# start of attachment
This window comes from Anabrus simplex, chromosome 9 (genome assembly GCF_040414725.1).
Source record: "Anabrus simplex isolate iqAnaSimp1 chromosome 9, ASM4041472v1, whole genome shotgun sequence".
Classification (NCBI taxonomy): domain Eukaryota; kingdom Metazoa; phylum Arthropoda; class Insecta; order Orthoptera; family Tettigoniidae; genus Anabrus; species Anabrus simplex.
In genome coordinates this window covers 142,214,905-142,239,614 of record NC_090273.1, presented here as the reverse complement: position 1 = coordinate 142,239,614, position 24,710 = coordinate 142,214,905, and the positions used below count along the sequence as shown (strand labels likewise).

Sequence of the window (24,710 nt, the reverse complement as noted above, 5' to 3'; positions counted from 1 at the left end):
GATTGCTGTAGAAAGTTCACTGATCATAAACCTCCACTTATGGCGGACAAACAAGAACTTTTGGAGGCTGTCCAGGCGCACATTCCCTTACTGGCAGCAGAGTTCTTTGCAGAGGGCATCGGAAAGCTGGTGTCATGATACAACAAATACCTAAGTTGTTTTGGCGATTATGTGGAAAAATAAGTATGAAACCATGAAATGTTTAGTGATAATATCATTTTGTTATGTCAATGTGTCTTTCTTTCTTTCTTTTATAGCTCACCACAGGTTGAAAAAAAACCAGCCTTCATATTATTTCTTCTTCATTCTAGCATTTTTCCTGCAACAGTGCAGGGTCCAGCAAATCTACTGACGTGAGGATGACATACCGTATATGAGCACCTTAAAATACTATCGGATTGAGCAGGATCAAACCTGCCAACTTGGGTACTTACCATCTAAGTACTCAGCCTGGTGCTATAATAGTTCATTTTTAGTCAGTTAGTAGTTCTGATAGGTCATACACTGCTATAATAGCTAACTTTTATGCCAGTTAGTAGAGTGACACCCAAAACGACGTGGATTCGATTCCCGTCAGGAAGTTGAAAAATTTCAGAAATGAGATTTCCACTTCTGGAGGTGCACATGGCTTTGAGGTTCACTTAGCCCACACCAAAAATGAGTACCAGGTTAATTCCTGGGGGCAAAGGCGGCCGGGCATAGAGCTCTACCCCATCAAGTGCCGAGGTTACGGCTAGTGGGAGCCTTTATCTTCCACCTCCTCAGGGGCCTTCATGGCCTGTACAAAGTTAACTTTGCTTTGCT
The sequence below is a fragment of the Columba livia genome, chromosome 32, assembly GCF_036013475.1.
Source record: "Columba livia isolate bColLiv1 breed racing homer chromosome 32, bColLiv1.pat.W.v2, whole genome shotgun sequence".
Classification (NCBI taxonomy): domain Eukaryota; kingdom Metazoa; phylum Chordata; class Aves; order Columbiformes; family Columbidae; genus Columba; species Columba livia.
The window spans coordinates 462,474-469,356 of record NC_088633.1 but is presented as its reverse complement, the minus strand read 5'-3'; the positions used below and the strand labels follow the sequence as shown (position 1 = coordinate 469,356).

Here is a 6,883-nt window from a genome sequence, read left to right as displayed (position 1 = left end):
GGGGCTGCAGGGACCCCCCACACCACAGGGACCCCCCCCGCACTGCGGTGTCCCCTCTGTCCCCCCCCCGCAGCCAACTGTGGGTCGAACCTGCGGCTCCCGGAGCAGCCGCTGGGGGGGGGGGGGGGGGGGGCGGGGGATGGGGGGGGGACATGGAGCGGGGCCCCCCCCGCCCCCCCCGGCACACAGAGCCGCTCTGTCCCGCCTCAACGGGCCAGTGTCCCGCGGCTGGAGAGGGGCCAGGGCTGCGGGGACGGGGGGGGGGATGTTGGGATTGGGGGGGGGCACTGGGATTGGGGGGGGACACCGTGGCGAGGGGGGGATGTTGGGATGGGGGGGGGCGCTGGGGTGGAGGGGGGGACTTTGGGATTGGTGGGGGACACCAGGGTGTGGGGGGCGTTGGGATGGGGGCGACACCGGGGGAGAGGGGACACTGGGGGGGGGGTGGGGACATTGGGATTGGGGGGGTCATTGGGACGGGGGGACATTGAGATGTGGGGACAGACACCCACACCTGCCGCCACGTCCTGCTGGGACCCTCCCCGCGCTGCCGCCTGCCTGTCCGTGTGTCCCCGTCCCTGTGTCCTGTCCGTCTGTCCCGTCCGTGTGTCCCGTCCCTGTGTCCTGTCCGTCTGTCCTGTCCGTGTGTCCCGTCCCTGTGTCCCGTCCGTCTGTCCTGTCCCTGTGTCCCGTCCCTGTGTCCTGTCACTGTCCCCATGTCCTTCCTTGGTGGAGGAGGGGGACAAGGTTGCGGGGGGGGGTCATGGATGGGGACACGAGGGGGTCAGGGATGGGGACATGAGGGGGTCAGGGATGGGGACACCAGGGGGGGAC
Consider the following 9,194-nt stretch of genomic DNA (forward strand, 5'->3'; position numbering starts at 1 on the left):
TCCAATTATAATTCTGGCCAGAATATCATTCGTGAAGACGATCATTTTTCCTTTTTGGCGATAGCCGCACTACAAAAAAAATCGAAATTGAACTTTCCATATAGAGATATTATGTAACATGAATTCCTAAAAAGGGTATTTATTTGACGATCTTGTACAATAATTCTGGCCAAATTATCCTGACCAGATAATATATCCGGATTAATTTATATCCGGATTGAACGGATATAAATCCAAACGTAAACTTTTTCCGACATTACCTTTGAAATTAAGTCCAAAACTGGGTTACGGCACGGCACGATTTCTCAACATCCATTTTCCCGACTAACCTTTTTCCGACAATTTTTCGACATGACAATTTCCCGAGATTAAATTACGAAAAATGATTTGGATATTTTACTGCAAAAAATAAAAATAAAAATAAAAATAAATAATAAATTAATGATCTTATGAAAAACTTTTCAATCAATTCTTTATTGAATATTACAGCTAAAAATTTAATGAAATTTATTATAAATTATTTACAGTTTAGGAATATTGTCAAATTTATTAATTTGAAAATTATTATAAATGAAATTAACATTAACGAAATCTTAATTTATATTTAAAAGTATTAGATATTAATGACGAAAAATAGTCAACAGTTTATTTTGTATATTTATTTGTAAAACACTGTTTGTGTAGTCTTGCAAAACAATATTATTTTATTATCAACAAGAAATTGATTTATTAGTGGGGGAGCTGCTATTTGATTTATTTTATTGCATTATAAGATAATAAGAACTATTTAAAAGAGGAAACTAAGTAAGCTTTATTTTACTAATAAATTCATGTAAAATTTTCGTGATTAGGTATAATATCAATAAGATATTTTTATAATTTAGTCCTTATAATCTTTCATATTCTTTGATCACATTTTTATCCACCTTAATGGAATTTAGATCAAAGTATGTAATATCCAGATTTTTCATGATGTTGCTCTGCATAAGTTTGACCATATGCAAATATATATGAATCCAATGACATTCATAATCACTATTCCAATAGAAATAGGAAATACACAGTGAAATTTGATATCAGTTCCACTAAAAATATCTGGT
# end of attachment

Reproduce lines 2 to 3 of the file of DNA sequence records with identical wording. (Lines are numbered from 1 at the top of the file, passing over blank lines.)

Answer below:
Source record: "Anabrus simplex isolate iqAnaSimp1 chromosome 9, ASM4041472v1, whole genome shotgun sequence".
Classification (NCBI taxonomy): domain Eukaryota; kingdom Metazoa; phylum Arthropoda; class Insecta; order Orthoptera; family Tettigoniidae; genus Anabrus; species Anabrus simplex.